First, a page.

In April of 2004, my wife and I decided to put a tennis court that could be used for hockey in our back yard.
I am a hockey player - ice, roller, but primarily street hockey, which, for those who don't know the difference, is played in sneakers as opposed to ice skates or roller blades. I grew up as a Philadelphia Flyers fan, back in the Broad Street Bully days and every kid in Philly played street hockey (but I digress). About six years ago, I started playing street hockey every Sunday afternoon in the street outside my home with my sons and neighborhood kids. Over the years, as the kids grew and had friends who could drive, more players showed up. However, as time went by, the game was getting confined. What had started as a game with skinny 7th and 8th graders had become competitive sessions with big college adults. It became confining and the skills were better than the surface was allowing. Something had to happen.
In researching the options, I came upon SportCourt®, which is a national company that specializes in constructing multipurpose courts. In the case of my court, it is equipped to play hockey (street and roller), tennis, basketball, volleyball and badminton. In working with Bill Coughlin, president of Hudson Valley Home Tech (my area's SportCourt® dealer), we came up with the design. Not only did we incorporate the nice color scheme and layouts for the sports I mentioned, but the way it was designed, and with hockey in mind, we included a curb with curved corners. Inside the curbs, the playing surface slants ever so slightly (less than an inch for each 10 feet across the fifty-foot width of the court) and then there are drains along the approximately 90 foot length (10 feet apart) so the that there is no gathering water. The construction is solid. They placed steel re-bar throughout and turned the steel up into the curbs and by using one continuous pour have no joints in the structure. In the winter, this design and construction will allow me to - get this - cover the drains and flood the court in order to convert it into an ice rink. Cool or what?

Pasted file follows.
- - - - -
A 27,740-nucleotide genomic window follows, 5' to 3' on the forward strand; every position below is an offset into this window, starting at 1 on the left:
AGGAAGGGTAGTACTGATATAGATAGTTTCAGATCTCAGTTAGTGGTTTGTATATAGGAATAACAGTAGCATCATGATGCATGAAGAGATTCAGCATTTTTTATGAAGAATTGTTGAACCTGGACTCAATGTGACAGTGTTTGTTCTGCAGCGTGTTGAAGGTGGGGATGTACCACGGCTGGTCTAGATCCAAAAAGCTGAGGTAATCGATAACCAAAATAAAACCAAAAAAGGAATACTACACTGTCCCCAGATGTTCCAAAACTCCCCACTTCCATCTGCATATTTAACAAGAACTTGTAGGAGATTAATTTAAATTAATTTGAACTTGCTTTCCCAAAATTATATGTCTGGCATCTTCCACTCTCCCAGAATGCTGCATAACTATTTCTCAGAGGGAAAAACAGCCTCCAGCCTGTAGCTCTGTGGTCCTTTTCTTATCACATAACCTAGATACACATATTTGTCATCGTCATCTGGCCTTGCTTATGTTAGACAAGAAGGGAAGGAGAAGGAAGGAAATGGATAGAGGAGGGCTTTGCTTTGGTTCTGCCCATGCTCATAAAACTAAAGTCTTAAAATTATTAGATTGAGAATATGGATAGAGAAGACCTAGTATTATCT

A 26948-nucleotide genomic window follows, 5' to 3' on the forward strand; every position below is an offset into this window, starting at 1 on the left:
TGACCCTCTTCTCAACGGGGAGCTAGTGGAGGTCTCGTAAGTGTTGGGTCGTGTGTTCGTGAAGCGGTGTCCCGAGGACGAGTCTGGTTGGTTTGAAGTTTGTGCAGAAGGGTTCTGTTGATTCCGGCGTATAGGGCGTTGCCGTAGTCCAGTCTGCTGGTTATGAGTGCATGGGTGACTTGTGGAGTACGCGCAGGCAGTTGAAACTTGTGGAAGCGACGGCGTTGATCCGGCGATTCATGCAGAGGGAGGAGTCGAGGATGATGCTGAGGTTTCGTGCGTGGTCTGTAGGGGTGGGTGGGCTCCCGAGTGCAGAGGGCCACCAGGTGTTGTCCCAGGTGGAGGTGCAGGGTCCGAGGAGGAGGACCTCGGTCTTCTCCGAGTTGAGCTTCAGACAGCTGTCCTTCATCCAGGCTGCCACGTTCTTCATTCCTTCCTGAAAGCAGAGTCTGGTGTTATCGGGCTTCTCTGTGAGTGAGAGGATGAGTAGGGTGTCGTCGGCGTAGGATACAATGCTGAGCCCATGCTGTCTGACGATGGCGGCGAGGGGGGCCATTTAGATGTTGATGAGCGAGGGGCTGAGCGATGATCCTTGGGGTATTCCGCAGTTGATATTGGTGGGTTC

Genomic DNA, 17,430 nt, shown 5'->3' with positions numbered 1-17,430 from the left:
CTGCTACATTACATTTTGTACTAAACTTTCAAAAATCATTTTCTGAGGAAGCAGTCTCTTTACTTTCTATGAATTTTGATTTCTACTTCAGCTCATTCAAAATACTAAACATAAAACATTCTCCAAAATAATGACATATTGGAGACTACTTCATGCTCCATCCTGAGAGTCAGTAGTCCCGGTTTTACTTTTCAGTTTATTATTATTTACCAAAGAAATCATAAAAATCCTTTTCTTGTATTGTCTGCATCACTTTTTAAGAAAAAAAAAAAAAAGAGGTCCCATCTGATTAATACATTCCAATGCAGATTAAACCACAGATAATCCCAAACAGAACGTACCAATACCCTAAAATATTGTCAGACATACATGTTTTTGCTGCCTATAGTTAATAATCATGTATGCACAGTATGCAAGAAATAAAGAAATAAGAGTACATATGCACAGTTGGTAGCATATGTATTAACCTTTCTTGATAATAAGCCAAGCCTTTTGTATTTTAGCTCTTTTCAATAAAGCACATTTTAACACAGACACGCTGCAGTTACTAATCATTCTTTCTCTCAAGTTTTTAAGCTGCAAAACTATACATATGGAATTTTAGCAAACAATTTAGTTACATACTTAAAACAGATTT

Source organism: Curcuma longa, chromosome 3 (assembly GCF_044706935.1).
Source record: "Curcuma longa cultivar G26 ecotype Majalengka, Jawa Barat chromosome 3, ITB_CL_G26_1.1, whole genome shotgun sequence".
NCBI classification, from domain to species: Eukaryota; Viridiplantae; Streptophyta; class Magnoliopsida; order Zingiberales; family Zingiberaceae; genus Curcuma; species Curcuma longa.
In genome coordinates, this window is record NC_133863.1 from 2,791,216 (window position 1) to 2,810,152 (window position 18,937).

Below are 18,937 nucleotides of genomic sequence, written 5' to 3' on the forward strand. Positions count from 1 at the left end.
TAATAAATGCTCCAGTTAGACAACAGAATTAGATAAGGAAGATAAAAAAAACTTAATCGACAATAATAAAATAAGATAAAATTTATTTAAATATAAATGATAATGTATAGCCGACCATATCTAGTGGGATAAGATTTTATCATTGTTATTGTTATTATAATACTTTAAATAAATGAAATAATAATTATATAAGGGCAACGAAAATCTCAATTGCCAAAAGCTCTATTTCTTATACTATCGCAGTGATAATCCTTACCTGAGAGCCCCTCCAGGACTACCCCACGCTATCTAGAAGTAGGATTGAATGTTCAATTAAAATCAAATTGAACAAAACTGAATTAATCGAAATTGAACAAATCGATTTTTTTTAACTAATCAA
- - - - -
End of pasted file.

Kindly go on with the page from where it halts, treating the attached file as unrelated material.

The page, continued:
That's about it from a background perspective. To look at the pictures of the construction in a logical day by day pace click on this link. If you are the type of person who likes to read the end of a novel first and want to see the finished product right away click here. This final day page also has a inks on the bottom to our opening day ceremonies where we moved the goal from player to player starting in the street where we use to play to the new court. There is also a link to pictures taken from the air.
I can not neglect to give a shout out to Bill, Michael, Kolbert, Louis and the others who did such a nice job in making that design a actual court. They did a great job.
Lastly, as shout outs go, a big hardy one to my wife for going along with me on this. She is something special to me.
If you have any questions about my court, send me an e-mail. You may also want to go out to the SportCourt® website for more information. Click on the "game court" - "design gallery" to see the various shapes and sizes. The one at my house is the best of them though. :)
Tell them Paul sent you.